PSYCHOLOGY*S HISTORY AND APPROACHES

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Unit 1
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What is Psychology?
Contemporary Psychology
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Ancient Greeks
Socrates and Plato
 Mind is separate from the body and continues
after the body dies
 Knowledge is innate (born within us)
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Aristotle
 Loved data
 Careful observation
 Knowledge is not pre-existing/ it grows from
experiences stored in our memories
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Rene Descartes
Francis Bacon
John Locke
 Tabula Rasa (blank slate)
 Empiricism
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Wilhelm Wundt (1879)
University of Leipzig (first lab)
Reaction time experiment
 Seeking to measure what?
 Introspection
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Edward Titchener
Structuralism
introspection
“There is one thing, and only one in
the whole universe which we know
more about than we could learn from
external observation. That one thing
is ourselves. We have, so to speak,
inside information”
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William James
Functionalism
Mary Calkins
Margaret Floy Washburn
Experimental psychology
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Published Psychology’s first textbook
The Principles of Psychology (1890)
 Analysis
 Introspection
 Experiment
 Comparison
1.
Nature vs Nurture
2.
Stability vs Change
3.
Rationality vs Irrationality
Wundt and Titchener: focused on inner sensations,
images and feelings
 James: introspection analysis of consciousness and
emotion
 Freud: emphasized the ways emotional responses to
childhood experiences and our unconscious thought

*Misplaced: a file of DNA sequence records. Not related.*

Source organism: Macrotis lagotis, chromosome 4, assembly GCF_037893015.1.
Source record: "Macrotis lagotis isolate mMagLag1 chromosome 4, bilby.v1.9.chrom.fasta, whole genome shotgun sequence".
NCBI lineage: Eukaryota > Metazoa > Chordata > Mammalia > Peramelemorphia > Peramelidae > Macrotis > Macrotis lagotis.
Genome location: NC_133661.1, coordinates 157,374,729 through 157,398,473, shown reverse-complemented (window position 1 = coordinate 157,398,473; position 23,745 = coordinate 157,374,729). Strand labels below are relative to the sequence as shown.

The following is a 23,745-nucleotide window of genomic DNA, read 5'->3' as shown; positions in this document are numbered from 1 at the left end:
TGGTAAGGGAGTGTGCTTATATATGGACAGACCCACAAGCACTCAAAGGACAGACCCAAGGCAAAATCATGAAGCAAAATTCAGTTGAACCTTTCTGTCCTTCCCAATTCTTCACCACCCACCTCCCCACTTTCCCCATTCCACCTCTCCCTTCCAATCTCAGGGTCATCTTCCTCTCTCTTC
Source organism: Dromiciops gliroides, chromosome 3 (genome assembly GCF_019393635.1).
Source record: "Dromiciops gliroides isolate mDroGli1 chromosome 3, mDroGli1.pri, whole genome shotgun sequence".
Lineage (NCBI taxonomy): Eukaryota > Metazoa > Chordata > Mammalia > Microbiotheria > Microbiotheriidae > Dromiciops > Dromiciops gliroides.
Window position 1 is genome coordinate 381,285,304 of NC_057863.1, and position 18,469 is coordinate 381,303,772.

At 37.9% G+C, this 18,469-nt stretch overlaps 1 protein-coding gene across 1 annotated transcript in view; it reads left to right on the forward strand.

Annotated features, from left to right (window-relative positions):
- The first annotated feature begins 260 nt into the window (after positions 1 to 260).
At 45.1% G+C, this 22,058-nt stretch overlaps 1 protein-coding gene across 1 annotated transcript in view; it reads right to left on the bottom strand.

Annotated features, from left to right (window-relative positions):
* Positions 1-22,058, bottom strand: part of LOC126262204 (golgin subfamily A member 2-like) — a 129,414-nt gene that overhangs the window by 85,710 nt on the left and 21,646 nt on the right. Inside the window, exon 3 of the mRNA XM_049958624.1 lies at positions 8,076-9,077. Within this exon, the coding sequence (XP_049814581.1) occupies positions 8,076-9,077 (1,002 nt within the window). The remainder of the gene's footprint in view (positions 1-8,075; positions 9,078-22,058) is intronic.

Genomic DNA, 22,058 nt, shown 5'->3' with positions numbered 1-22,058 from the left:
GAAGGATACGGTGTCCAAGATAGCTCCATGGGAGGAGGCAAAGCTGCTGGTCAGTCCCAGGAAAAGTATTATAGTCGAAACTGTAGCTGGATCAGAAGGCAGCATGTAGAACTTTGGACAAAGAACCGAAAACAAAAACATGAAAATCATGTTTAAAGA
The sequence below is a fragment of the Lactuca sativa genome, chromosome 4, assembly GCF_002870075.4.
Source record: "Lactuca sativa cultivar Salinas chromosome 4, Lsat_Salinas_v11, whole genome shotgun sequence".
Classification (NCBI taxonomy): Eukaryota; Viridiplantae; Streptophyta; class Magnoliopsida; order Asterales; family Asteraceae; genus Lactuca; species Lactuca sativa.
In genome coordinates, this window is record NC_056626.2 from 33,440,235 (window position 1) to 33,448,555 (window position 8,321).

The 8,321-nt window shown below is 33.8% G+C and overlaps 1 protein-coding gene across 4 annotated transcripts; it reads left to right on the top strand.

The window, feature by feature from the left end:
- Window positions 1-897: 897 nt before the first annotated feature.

processes affect our behavior
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“Science of mental life” –
through the 1920’s
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Behaviorism
John B. Watson
B.F. Skinner
“study of observable
behavior”
“You can not observe a sensation, a
feeling, or a thought, but you can observe
and record people’s behavior as they
respond to different situations”
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Humanistic Psychology
Carl Rogers
Abraham Maslow
Cognitive Neuroscience
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Psychology
Science
Behavior
Mental processes
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Nature – Nurture Issue
Biology versus experience
Charles Darwin
Natural Selection
Nurture works on what nature
endows.
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Levels of Analysis
Biological
Psychosocial
Social-cultural
Biopsychosocial Approach
 Biological psychology
 Evolutionary psychology
 Psychodynamic psychology
 Behavioral psychology
 Cognitive psychology
 Humanistic psychology
 Social-cultural psychology
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How the body and brain create emotions,
memories and sensory experiences
How evolution and heredity influence behavior
How messages are transmitted through the
body
How blood chemistry is linked to moods and
motives
Major focus: the influence of biology on our
behavior
Best way to treat/heal patients???
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How behavior springs from unconscious drives and
conflicts
Analysis of personality traits and disorders in terms of
sexual and aggressive drives as the disguised effects
of unfulfilled wishes and childhood traumas
Unresolved complexes hidden within ones
unconscious (Oedipus and Electra, potty training)
ID, EGO, SUPEREGO
Unconscious of why we do what we do
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Treatment???
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id = pleasure principle
 ego = reality principle
 superego = conscience
(inhibitions and moral
values)
 Battleground
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id,ego, superego
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How observable responses are acquired and
changed
How we learn to fear particular objects or situations
How we most effectively alter our behavior, say, to